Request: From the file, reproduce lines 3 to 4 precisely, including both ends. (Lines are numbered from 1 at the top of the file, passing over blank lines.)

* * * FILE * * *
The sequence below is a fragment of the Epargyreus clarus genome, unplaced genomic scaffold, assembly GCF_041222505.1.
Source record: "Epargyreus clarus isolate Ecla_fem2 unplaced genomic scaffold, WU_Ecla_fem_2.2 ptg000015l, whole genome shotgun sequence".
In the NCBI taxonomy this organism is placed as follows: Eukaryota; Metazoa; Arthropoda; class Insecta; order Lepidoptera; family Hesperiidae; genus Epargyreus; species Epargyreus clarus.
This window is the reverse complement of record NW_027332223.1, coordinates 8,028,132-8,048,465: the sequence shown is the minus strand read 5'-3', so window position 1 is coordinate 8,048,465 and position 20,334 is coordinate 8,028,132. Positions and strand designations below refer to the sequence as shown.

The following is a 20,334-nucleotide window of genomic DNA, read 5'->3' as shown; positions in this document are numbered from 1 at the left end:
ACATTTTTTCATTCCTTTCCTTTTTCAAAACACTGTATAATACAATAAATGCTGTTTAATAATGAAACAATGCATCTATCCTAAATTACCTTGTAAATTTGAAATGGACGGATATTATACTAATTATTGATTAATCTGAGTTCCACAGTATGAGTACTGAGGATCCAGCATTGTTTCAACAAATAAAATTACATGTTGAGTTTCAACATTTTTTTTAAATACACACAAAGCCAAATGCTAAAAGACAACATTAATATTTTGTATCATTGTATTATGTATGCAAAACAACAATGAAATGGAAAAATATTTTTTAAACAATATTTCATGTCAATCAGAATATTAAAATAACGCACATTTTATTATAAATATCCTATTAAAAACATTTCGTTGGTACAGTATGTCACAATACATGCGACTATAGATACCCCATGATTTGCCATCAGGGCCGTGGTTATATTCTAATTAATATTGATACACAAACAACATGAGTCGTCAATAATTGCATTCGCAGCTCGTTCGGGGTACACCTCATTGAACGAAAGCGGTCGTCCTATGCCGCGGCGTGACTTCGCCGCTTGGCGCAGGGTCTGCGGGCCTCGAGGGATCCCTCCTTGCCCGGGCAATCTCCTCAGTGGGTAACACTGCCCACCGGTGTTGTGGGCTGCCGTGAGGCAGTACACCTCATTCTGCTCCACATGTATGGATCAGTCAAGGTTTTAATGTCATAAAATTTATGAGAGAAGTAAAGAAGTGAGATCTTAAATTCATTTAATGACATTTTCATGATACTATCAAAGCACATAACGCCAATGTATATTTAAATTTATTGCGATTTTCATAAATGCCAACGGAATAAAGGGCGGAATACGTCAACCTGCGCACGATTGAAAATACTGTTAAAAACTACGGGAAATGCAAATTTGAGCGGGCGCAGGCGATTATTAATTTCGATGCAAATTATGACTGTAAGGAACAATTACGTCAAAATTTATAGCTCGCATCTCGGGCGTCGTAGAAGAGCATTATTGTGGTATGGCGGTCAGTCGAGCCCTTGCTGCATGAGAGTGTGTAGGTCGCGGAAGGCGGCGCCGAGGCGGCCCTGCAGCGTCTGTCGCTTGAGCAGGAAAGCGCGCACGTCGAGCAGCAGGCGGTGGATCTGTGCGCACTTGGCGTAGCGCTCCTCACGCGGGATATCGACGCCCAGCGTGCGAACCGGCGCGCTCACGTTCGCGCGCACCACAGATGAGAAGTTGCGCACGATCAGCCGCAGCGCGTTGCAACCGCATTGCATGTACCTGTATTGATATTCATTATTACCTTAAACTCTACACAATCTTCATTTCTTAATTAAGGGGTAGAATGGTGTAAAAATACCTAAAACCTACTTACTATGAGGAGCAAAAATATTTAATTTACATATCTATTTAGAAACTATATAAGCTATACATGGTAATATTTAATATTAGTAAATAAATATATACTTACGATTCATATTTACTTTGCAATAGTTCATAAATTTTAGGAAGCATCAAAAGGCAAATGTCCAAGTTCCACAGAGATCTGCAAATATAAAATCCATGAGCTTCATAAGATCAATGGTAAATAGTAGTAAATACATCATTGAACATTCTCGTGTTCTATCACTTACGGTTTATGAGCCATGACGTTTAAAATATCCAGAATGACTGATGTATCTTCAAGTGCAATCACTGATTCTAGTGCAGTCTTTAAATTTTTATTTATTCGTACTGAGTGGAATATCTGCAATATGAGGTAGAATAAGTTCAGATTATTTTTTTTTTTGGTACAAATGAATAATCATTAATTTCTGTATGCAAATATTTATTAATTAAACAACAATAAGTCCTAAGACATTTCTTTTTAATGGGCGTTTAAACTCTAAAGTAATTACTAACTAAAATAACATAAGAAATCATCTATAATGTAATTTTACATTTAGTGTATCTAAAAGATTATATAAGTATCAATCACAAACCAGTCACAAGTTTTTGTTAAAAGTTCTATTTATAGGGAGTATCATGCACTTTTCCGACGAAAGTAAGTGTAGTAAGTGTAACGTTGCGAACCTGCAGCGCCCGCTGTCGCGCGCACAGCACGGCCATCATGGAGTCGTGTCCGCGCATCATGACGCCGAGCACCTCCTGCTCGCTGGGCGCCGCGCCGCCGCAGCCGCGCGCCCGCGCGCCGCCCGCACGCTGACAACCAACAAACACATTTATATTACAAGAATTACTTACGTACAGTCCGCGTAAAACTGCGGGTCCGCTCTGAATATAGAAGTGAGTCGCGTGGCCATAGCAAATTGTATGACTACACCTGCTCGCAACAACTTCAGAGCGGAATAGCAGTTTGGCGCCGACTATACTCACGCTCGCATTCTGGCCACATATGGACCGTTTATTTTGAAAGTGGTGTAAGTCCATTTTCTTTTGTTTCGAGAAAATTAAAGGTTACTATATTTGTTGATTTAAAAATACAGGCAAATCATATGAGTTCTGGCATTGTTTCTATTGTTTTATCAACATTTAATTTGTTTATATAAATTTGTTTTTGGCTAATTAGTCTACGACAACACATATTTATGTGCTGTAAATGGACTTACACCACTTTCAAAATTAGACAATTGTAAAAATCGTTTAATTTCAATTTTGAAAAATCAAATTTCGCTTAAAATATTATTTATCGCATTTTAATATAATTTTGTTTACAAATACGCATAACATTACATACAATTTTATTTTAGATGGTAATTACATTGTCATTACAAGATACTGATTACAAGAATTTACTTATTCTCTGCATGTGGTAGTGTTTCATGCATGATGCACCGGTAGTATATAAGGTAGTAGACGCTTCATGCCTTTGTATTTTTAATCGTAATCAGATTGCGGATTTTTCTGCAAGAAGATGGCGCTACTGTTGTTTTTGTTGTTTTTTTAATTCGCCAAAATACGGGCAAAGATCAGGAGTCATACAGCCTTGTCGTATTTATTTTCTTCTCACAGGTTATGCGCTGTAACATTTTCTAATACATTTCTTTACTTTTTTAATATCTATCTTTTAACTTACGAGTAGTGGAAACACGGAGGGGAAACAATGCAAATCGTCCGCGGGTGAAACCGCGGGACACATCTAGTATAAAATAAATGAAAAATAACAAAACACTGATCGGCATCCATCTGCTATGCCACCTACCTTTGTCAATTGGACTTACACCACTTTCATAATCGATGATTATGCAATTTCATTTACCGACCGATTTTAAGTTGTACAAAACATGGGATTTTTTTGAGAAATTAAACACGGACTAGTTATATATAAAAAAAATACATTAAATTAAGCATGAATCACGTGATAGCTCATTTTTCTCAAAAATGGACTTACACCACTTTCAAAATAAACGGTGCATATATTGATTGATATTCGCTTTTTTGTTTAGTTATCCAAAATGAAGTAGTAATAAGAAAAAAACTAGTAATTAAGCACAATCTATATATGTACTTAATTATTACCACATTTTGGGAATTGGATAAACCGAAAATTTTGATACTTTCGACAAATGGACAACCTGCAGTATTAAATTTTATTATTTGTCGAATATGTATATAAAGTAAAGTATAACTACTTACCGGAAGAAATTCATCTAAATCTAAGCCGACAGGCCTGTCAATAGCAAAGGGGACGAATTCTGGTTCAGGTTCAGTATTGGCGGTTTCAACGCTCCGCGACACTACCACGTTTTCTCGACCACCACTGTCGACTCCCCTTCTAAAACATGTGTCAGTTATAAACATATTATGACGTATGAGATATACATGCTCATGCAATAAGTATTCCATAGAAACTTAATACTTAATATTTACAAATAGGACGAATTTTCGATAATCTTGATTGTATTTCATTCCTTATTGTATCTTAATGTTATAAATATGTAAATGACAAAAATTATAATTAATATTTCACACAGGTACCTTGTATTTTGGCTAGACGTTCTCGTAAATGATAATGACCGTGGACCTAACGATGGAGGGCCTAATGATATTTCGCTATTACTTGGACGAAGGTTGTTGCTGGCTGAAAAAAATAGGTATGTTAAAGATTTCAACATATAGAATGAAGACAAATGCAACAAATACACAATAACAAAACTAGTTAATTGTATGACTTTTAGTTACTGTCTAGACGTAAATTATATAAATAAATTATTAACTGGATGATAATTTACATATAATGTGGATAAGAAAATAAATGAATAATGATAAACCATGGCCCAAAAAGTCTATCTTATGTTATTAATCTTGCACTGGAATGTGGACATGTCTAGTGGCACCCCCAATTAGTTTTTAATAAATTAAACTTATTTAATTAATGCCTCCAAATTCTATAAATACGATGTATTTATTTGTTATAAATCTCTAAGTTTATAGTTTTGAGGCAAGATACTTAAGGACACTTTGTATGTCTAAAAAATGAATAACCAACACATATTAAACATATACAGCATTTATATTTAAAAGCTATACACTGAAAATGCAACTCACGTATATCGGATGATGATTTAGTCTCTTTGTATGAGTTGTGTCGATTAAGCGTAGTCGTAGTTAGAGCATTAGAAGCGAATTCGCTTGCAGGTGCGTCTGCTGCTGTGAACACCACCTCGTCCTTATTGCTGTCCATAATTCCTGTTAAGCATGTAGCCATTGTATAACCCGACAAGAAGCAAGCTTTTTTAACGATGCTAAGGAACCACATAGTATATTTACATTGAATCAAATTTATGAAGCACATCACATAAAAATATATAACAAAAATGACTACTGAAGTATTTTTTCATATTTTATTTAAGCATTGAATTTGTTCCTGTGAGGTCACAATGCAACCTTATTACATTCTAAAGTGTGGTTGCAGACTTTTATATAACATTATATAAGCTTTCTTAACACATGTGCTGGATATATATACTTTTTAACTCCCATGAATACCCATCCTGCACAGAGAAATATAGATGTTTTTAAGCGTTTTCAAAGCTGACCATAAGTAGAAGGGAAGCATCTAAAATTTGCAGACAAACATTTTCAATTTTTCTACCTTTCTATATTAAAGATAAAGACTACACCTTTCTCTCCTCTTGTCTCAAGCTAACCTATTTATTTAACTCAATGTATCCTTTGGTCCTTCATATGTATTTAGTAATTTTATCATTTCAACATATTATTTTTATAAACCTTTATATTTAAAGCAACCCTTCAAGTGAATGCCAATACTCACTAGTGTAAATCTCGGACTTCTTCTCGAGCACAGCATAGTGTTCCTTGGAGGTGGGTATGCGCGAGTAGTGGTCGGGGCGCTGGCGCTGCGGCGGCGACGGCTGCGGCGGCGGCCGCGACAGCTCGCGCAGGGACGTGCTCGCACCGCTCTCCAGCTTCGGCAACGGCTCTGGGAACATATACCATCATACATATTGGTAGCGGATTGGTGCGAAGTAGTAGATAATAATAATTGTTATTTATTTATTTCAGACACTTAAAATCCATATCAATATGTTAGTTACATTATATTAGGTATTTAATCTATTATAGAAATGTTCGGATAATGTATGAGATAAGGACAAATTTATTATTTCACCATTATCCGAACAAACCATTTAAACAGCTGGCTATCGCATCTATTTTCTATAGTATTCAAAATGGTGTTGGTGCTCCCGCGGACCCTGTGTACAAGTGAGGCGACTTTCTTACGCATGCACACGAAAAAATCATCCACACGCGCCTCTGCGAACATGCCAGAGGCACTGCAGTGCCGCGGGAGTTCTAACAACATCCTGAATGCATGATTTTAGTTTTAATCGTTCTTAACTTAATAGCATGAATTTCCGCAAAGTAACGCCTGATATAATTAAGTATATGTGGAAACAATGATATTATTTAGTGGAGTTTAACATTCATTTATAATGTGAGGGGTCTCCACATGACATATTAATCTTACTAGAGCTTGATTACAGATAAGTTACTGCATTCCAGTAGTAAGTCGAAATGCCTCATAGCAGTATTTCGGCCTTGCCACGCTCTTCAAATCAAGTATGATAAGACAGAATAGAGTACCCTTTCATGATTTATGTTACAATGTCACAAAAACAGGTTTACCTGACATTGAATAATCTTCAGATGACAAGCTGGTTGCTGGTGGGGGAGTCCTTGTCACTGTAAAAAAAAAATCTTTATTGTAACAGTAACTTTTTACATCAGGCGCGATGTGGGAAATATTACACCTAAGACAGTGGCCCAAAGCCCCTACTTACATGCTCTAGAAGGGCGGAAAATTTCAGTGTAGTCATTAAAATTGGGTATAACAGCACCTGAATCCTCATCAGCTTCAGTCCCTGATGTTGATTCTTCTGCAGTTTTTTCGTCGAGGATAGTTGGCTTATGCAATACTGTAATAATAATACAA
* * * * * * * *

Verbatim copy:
In the NCBI taxonomy this organism is placed as follows: Eukaryota; Metazoa; Arthropoda; class Insecta; order Lepidoptera; family Hesperiidae; genus Epargyreus; species Epargyreus clarus.
This window is the reverse complement of record NW_027332223.1, coordinates 8,028,132-8,048,465: the sequence shown is the minus strand read 5'-3', so window position 1 is coordinate 8,048,465 and position 20,334 is coordinate 8,028,132. Positions and strand designations below refer to the sequence as shown.